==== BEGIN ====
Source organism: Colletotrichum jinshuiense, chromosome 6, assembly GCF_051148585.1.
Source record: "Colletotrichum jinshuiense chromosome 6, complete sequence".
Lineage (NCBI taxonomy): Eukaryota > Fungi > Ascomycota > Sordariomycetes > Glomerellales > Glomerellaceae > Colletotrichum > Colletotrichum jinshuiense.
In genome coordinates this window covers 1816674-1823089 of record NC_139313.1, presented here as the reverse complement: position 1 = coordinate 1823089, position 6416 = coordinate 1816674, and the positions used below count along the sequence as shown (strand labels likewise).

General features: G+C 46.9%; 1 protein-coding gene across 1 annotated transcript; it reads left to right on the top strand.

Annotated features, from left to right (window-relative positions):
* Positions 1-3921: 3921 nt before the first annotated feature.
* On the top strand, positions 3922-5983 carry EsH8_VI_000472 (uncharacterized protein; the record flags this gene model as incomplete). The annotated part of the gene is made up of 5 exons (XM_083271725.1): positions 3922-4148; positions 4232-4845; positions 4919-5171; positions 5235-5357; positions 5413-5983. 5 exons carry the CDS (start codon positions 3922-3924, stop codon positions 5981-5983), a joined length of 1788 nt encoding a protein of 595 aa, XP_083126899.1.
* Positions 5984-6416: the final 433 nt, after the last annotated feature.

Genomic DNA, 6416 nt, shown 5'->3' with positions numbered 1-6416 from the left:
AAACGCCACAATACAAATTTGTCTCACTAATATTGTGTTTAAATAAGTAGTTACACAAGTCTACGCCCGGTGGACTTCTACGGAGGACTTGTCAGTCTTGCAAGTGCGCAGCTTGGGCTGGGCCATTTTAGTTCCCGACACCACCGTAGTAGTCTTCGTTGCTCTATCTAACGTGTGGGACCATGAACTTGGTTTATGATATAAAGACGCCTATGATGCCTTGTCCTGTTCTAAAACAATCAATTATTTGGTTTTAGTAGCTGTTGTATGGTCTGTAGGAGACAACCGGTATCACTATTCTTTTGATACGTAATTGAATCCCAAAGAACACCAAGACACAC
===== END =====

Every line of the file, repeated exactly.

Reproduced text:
Source organism: Colletotrichum jinshuiense, chromosome 6, assembly GCF_051148585.1.
Source record: "Colletotrichum jinshuiense chromosome 6, complete sequence".
Lineage (NCBI taxonomy): Eukaryota > Fungi > Ascomycota > Sordariomycetes > Glomerellales > Glomerellaceae > Colletotrichum > Colletotrichum jinshuiense.
In genome coordinates this window covers 1816674-1823089 of record NC_139313.1, presented here as the reverse complement: position 1 = coordinate 1823089, position 6416 = coordinate 1816674, and the positions used below count along the sequence as shown (strand labels likewise).

General features: G+C 46.9%; 1 protein-coding gene across 1 annotated transcript; it reads left to right on the top strand.

Annotated features, from left to right (window-relative positions):
* Positions 1-3921: 3921 nt before the first annotated feature.
* On the top strand, positions 3922-5983 carry EsH8_VI_000472 (uncharacterized protein; the record flags this gene model as incomplete). The annotated part of the gene is made up of 5 exons (XM_083271725.1): positions 3922-4148; positions 4232-4845; positions 4919-5171; positions 5235-5357; positions 5413-5983. 5 exons carry the CDS (start codon positions 3922-3924, stop codon positions 5981-5983), a joined length of 1788 nt encoding a protein of 595 aa, XP_083126899.1.
* Positions 5984-6416: the final 433 nt, after the last annotated feature.

Genomic DNA, 6416 nt, shown 5'->3' with positions numbered 1-6416 from the left:
AAACGCCACAATACAAATTTGTCTCACTAATATTGTGTTTAAATAAGTAGTTACACAAGTCTACGCCCGGTGGACTTCTACGGAGGACTTGTCAGTCTTGCAAGTGCGCAGCTTGGGCTGGGCCATTTTAGTTCCCGACACCACCGTAGTAGTCTTCGTTGCTCTATCTAACGTGTGGGACCATGAACTTGGTTTATGATATAAAGACGCCTATGATGCCTTGTCCTGTTCTAAAACAATCAATTATTTGGTTTTAGTAGCTGTTGTATGGTCTGTAGGAGACAACCGGTATCACTATTCTTTTGATACGTAATTGAATCCCAAAGAACACCAAGACACAC